September 12, 2003 11:00 pm

There is pleasure in open spaces and pleasure in slower paces. Cycle Oregon is witness to this. The annual bicycle migration has visited the area before and tonight is back in La Grande for another encore.

THE LITTLE city's friendly folks — hey, we're no Portland — should roll out the red carpet tonight for the 2,000 riders in Cycle Oregon. It's a town within a town. The survivors of the 85-mile ride from Wallowa Lake will be ready to relax and, because it's Friday, party.

Welcome to town, guys. The riders — from all 50 states and many countries around the world — will chow down, get cleaned up and then many will converge on a downtown street party featuring the band Quarterflash. Remember them? The sax-infused rockers from Portland were a national phenom in the early 1980s, known for tunes like "Harden My Heart," and sultry vocals.

FOR RIDERS ARRIVING EARLY, the fast bunch, Cycle Oregon Main Stage entertainment will include local favorites Blue Pass at 3:30 p.m. and Too Loud MacLeod & the Silencers at 5 p.m. Local citizens are invited to join in the fun.

Guitarist/vocalist Marv Ross from Quarterflash is among the riders who have enjoyed and endured a ride through the "Alps of Oregon." And since they hit the area during the first cold snap, much character has been built riding into cold, hail, wind and seemingly endless switchbacks going 5 mph. We hope the riders will go back home and tell their friends about the splendor of this area and what a great place it would be to bring a business and raise a family.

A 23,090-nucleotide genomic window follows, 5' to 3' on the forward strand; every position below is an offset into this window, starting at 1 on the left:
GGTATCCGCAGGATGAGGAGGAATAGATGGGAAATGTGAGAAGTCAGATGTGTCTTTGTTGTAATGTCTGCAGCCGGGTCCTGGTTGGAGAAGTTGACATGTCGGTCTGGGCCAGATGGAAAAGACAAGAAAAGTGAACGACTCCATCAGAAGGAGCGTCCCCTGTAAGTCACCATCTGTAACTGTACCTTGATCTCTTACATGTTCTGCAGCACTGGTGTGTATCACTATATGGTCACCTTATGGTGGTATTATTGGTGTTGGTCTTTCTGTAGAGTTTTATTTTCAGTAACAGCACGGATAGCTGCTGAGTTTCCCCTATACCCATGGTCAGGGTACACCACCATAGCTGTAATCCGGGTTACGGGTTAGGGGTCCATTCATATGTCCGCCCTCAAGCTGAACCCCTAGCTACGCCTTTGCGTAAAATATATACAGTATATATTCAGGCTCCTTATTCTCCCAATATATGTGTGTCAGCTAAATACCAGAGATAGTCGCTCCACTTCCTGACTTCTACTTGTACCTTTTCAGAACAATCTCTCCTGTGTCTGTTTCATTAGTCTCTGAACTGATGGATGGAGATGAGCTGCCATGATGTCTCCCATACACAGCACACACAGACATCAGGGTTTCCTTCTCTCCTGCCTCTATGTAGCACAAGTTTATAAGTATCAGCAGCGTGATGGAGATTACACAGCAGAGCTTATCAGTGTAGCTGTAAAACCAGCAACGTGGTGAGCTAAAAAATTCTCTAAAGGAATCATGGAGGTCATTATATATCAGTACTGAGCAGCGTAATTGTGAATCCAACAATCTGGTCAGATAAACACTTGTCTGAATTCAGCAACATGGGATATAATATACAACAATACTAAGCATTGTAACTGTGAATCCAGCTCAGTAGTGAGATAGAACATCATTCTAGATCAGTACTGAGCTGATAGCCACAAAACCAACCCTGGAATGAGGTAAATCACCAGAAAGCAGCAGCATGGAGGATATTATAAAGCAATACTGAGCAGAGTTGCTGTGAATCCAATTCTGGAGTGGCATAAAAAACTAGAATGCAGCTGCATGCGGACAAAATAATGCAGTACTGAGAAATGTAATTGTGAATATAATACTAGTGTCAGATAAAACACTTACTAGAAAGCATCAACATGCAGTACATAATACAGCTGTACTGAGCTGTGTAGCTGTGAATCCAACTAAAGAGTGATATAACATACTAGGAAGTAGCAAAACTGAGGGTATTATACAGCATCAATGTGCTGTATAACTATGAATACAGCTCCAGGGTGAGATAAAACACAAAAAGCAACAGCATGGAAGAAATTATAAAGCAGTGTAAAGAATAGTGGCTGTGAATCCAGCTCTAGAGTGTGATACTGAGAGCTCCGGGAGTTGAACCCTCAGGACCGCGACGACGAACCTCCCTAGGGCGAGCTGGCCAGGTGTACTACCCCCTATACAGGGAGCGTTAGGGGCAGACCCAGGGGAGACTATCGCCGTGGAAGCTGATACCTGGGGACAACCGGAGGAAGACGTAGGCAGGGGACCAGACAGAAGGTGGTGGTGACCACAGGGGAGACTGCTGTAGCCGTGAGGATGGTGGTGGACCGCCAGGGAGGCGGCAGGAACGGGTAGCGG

BUT NOT ALL IS suffering in Cycle Oregon. The event is like a very healthy circus. Each evening of the Sept. 6-13 ride a small community is set up within a town. Every evening the riders get hot showers to be more socially acceptable, a beer garden, bike repair and detail services, apothecaries, massage therapists, chiropractors, more.

Local volunteers help make this small town-within-a-town function, and without their willingness to pitch in and help, Cycle Oregon, which goes to a different part of the state each year, wouldn't be possible.

The week-long ride begins and ends in Baker City. Drivers on the road Saturday to Union, Catherine Creek Park and beyond should remember to give the bicyclists a brake. A bicycle is no match for a two-ton rig.

TOGETHER WE CAN help this continue being, as many call it, the best bike ride in America. Our riders come from all 50 states. Many of the bicyclists return annually, and it's the hospitality — plus seeing such wonders as the Snake River with its gorge deeper than the Grand Canyon, the Seven Devils, the Eagle Cap Wilderness and the ancestral home of Chief Joseph, the Wallowa Valley.

La Grande should wholeheartedly embrace the visitors and show them a taste of good Eastern Oregon hospitality. And we should all take a moment to ponder the pleasure of open spaces — and the pleasure of slower paces.